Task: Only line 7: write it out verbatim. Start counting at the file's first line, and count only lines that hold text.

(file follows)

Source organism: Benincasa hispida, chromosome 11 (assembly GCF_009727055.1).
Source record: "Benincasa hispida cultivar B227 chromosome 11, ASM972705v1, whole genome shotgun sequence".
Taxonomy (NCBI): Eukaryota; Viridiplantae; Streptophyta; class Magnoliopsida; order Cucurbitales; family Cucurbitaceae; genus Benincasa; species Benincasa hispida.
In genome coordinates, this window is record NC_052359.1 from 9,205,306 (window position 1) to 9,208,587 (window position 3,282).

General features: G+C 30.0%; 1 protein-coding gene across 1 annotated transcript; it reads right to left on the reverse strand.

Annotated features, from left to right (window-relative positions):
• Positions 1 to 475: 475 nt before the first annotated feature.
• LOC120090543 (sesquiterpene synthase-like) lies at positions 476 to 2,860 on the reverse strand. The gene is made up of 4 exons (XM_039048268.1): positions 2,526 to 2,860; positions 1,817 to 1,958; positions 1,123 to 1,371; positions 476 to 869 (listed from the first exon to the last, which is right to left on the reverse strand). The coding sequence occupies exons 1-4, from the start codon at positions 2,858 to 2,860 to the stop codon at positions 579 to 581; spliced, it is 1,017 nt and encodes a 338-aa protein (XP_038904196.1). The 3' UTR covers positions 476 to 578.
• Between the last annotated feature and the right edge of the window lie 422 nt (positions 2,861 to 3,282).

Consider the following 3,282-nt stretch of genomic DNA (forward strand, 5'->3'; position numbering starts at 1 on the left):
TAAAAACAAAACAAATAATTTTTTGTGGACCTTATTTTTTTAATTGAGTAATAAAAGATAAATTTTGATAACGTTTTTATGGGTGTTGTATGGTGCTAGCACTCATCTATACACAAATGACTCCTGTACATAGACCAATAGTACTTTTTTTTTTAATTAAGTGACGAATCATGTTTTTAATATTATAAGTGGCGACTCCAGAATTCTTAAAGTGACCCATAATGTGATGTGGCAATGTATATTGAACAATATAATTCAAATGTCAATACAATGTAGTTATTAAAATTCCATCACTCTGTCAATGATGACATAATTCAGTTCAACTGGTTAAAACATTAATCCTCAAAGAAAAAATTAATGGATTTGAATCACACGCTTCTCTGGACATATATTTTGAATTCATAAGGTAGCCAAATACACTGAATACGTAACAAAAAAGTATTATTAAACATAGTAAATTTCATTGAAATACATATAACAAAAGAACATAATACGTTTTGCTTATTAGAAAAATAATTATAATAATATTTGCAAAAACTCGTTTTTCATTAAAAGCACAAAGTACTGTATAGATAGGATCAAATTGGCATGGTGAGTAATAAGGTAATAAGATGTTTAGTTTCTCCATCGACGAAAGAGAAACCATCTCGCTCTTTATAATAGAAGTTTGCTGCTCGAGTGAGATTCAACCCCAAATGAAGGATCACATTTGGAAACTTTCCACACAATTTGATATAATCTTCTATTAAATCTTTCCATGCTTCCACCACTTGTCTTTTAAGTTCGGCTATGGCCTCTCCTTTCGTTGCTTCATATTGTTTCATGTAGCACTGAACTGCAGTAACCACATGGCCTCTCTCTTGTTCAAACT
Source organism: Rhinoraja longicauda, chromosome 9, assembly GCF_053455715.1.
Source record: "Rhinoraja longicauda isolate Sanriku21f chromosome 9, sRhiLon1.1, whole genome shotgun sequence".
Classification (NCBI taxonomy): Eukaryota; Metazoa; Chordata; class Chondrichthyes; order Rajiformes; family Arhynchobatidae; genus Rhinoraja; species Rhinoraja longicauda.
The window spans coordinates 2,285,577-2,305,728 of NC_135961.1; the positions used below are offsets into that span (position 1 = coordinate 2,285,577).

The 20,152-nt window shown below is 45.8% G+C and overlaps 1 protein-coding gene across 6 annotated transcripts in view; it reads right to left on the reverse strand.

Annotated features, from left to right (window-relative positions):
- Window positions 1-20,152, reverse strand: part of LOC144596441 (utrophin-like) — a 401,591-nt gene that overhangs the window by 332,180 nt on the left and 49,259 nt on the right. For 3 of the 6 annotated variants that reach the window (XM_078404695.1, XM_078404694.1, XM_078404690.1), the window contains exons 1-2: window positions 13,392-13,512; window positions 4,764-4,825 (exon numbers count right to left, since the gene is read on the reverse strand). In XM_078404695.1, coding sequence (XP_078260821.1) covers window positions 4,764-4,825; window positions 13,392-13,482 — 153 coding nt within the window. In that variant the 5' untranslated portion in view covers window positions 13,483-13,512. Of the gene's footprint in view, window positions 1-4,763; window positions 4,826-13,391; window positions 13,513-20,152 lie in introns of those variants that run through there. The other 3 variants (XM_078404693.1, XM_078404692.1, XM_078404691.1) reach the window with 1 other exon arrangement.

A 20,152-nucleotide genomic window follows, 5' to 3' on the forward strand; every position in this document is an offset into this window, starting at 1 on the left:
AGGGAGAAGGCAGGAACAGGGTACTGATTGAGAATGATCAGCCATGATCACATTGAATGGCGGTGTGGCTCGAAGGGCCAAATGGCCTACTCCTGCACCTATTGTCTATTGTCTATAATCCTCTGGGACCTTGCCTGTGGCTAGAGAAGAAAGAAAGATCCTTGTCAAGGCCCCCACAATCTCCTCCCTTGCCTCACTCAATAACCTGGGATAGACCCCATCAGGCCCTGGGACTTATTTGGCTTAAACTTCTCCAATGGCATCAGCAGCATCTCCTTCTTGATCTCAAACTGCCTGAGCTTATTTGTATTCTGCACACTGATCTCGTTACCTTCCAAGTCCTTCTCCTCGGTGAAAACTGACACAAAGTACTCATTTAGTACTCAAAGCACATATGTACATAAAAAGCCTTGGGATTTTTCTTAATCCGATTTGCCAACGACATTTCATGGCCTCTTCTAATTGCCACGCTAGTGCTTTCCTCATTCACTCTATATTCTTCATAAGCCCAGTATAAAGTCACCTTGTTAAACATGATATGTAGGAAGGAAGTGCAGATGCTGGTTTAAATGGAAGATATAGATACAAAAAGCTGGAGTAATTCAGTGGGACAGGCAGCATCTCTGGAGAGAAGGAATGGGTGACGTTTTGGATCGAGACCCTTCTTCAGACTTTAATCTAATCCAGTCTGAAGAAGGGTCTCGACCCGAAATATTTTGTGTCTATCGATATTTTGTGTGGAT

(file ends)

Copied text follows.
• Positions 1 to 475: 475 nt before the first annotated feature.